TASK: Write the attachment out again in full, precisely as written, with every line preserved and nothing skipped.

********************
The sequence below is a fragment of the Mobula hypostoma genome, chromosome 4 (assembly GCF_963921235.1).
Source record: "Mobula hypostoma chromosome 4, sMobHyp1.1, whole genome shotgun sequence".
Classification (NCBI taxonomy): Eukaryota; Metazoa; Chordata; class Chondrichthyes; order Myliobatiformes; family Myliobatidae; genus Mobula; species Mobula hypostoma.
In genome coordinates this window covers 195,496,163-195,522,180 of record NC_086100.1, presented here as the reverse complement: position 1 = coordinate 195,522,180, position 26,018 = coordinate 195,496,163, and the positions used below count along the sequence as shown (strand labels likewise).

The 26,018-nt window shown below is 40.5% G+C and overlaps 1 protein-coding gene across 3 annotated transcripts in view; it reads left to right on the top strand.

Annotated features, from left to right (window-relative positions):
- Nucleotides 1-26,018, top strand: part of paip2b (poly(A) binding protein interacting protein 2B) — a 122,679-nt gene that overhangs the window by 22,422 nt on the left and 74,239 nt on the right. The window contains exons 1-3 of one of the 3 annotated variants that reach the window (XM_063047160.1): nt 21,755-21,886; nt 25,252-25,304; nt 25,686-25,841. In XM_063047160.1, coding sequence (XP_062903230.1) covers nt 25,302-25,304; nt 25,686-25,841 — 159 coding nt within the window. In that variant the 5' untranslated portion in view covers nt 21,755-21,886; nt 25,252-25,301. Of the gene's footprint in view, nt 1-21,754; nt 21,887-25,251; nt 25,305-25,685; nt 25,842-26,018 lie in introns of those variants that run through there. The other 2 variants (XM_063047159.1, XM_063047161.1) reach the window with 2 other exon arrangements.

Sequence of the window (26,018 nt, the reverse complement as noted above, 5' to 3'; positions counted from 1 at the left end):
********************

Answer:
The sequence below is a fragment of the Mobula hypostoma genome, chromosome 4 (assembly GCF_963921235.1).
Source record: "Mobula hypostoma chromosome 4, sMobHyp1.1, whole genome shotgun sequence".
Classification (NCBI taxonomy): Eukaryota; Metazoa; Chordata; class Chondrichthyes; order Myliobatiformes; family Myliobatidae; genus Mobula; species Mobula hypostoma.
In genome coordinates this window covers 195,496,163-195,522,180 of record NC_086100.1, presented here as the reverse complement: position 1 = coordinate 195,522,180, position 26,018 = coordinate 195,496,163, and the positions used below count along the sequence as shown (strand labels likewise).

The 26,018-nt window shown below is 40.5% G+C and overlaps 1 protein-coding gene across 3 annotated transcripts in view; it reads left to right on the top strand.

Annotated features, from left to right (window-relative positions):
- Nucleotides 1-26,018, top strand: part of paip2b (poly(A) binding protein interacting protein 2B) — a 122,679-nt gene that overhangs the window by 22,422 nt on the left and 74,239 nt on the right. The window contains exons 1-3 of one of the 3 annotated variants that reach the window (XM_063047160.1): nt 21,755-21,886; nt 25,252-25,304; nt 25,686-25,841. In XM_063047160.1, coding sequence (XP_062903230.1) covers nt 25,302-25,304; nt 25,686-25,841 — 159 coding nt within the window. In that variant the 5' untranslated portion in view covers nt 21,755-21,886; nt 25,252-25,301. Of the gene's footprint in view, nt 1-21,754; nt 21,887-25,251; nt 25,305-25,685; nt 25,842-26,018 lie in introns of those variants that run through there. The other 2 variants (XM_063047159.1, XM_063047161.1) reach the window with 2 other exon arrangements.

Sequence of the window (26,018 nt, the reverse complement as noted above, 5' to 3'; positions counted from 1 at the left end):